I keep saying “they” and “we”, and it should be obvious right now that there is no specific “they” or “we”, and that it is absurd to keep speaking this way. We are all very different people who have very different backgrounds, and what holds true now goes for the Muslims and Christians hundreds of years ago. There is no way that we can define a “them” without also defining an “us”, and no matter our definitions, someone is going to be left out, or have the injustice of being labeled something they are not, an injustice that often leads to oppression and death. We all are well aware of the consequences of this kind of thinking. ISIS attacked Paris on the lines of this thinking, just as they attacked Beirut and Baghdad and numerous other cities since their inception. It is the thinking that keeps “their” women under “their” thumb, as we did not long ago (and still do, by the way). It is the thinking that keeps immigrants to “their” countries in slavery, toiling under horrible working conditions for “their” development (see any parallels to “us”?). It is the thinking that divides “them” into Sunni and Shiite religious sects (a division “we” helped create and later on exploited).
The French government is bombing ISIS on these very same lines, justified by the childish “They started it!”, as if the French have never killed anyone except in self-defense, and as if many French people didn’t hate Muslims before the Paris attacks. Now people are burning the refugee camps — as if that has only happened in retaliation, and only in France. And as if it is only Christians (or right-wing atheists?) versus Muslims. People in my original country hate some types of Christians for the very same reasons. Speaking of the US, the US government got us into Afghanistan for the same kinds of reasons, and we were tricked into invading Iraq for similar reasons. It is so easy to trick us when we are already so convinced that there is an “us” and a “them”!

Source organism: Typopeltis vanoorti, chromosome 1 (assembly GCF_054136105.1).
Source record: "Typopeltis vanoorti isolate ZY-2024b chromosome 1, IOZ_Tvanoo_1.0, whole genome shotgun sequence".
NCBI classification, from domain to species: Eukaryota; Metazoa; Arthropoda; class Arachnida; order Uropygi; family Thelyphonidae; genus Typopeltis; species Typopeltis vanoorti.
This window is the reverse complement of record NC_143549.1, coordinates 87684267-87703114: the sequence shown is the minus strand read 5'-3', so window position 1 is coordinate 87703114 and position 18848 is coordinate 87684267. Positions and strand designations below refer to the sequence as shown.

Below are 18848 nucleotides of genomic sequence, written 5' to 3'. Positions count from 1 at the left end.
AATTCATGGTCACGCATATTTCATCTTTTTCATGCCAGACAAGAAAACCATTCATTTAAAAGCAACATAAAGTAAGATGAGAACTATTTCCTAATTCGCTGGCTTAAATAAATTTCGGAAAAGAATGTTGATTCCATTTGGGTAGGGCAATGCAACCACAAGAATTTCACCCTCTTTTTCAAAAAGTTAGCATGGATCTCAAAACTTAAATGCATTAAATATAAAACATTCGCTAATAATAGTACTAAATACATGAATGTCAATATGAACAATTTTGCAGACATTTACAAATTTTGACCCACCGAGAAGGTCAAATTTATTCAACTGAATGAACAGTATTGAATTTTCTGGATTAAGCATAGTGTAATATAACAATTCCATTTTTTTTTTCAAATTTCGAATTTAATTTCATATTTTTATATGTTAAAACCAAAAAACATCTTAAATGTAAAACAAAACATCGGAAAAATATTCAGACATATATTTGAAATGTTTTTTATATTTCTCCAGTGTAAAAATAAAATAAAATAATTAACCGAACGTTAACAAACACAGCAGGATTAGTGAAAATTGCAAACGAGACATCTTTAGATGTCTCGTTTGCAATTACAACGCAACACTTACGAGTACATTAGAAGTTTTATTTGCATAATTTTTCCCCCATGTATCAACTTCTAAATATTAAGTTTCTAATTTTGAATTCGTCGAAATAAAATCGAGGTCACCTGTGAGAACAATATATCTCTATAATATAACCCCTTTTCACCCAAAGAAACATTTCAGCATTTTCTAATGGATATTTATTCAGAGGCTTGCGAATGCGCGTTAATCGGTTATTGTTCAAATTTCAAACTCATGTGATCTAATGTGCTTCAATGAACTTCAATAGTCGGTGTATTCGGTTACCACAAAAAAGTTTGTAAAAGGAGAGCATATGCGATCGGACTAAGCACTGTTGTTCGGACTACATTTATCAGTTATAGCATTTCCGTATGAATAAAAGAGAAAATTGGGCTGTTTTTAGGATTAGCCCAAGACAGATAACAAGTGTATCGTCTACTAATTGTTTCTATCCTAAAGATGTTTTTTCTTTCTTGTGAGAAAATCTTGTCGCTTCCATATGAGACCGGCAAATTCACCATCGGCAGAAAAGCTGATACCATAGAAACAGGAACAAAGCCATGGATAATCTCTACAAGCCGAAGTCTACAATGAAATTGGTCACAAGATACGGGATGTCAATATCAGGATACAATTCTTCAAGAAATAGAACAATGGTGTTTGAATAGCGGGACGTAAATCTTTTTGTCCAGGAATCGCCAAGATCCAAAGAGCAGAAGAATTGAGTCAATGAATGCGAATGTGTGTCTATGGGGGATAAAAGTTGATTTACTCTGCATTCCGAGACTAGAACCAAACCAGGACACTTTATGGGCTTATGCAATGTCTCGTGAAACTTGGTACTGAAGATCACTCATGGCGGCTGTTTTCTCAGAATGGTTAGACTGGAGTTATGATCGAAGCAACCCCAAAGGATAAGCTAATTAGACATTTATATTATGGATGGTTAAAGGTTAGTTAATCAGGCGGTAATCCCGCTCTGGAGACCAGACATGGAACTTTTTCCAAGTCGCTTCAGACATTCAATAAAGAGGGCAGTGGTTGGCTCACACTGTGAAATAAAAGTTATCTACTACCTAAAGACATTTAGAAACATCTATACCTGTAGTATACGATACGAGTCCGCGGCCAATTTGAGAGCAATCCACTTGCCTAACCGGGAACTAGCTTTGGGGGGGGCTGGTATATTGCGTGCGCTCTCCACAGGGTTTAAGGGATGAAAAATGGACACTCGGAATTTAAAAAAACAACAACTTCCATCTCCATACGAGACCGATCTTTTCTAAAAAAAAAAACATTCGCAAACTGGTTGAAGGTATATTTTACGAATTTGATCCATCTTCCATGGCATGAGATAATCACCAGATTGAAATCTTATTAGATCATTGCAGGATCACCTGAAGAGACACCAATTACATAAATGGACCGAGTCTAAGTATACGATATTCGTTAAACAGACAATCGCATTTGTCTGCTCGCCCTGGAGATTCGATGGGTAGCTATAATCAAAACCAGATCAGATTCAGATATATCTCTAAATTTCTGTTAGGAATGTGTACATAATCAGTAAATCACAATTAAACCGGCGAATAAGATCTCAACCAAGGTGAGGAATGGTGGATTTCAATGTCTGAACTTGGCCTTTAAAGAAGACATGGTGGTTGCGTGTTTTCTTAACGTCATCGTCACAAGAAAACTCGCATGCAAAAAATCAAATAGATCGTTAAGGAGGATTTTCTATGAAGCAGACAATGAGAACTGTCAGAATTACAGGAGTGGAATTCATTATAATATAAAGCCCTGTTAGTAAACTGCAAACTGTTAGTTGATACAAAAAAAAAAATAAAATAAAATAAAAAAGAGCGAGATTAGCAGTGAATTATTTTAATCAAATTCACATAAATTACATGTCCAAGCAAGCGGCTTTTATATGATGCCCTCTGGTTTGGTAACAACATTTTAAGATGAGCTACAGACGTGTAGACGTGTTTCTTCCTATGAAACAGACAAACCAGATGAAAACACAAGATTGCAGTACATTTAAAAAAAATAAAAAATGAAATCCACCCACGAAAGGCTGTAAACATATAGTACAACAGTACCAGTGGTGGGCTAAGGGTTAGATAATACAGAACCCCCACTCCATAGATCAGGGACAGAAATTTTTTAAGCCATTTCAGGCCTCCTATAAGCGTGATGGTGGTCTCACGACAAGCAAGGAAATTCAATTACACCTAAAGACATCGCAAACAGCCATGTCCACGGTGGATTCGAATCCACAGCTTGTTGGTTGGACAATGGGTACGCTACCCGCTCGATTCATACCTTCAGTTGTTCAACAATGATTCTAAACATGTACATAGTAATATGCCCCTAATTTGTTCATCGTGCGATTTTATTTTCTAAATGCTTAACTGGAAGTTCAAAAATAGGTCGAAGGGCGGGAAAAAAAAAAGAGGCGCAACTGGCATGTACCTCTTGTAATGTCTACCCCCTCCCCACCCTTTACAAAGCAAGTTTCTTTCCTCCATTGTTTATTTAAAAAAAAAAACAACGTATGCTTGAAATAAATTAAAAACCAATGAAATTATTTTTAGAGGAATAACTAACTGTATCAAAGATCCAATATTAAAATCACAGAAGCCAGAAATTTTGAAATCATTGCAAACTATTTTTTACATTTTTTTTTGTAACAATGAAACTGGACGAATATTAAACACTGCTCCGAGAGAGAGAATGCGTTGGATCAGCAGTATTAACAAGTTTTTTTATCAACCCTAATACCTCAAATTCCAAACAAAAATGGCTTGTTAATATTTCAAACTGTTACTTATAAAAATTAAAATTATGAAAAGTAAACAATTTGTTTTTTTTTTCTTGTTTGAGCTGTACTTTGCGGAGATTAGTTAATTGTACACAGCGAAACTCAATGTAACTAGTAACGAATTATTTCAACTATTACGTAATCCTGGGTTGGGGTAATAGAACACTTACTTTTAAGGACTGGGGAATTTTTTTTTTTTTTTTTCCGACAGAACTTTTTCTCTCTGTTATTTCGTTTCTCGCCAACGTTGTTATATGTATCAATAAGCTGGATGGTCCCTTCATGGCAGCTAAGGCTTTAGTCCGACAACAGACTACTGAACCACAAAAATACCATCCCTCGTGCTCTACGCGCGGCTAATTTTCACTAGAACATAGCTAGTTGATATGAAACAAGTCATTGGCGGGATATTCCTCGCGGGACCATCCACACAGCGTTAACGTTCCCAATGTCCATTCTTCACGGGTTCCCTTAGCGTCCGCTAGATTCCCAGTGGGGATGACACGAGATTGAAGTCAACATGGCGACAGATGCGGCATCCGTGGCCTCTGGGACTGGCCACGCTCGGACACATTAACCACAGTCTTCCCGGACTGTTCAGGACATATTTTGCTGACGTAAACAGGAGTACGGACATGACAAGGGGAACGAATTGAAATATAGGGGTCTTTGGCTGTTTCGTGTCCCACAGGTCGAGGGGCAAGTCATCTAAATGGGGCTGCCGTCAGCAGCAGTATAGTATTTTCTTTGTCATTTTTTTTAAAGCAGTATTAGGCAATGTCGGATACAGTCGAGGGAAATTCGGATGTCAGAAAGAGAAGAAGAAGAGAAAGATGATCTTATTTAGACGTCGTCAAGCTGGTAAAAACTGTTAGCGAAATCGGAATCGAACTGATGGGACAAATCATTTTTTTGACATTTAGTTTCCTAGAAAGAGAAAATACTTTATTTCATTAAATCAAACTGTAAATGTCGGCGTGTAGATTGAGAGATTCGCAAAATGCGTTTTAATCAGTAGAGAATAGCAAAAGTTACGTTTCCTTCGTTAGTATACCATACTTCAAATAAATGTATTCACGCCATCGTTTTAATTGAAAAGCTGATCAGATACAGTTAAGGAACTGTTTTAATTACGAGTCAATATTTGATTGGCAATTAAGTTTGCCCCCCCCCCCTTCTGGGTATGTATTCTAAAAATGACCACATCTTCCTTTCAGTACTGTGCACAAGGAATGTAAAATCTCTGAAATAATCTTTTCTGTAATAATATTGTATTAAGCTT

I remember. I was sixteen or seventeen years old at the time, and my dad and I guiltily discussed how we were kind of excited about the invasion. Neither of us like war, not at all, but we had been sold that something had to be done about Saddam — a dark, evil autre with a moustache too similar to Hitler’s. We have since both realised how wrong we were, as the last decade has shown. I’d like to think I learned better because I am a smart, good person, devoted to principles in philosophy and ethics, but I don’t think that can be the whole picture. I think it is more likely that I went into philosophy and ethics in the first place because of the influence of one specific individual (the reason my dad changed as well): my mother. She was always very gentle and kind, and refused to even joke about other religions or groups of people (except sometimes, in private, but no one is perfect, nor do I necessarily see that as a sign of imperfection). She wasn’t even an atheist, but an agnostic, and while I know she did indeed have her trepidations about Muslims and specifically how many Muslim women are treated, these were genuine concerns about the agency of women, and whenever she spoke about it I feel she spoke from sympathy and empathy for their plight, not hatred for Islam. Unlike Charlie Hebdo, or certain Danish artists, or my friends, she actually was just as critical of Christianity as she was of Islam, and her criticisms did not seek to provoke or agitate the other side, but to remind us of the horrors all people can exact on each other.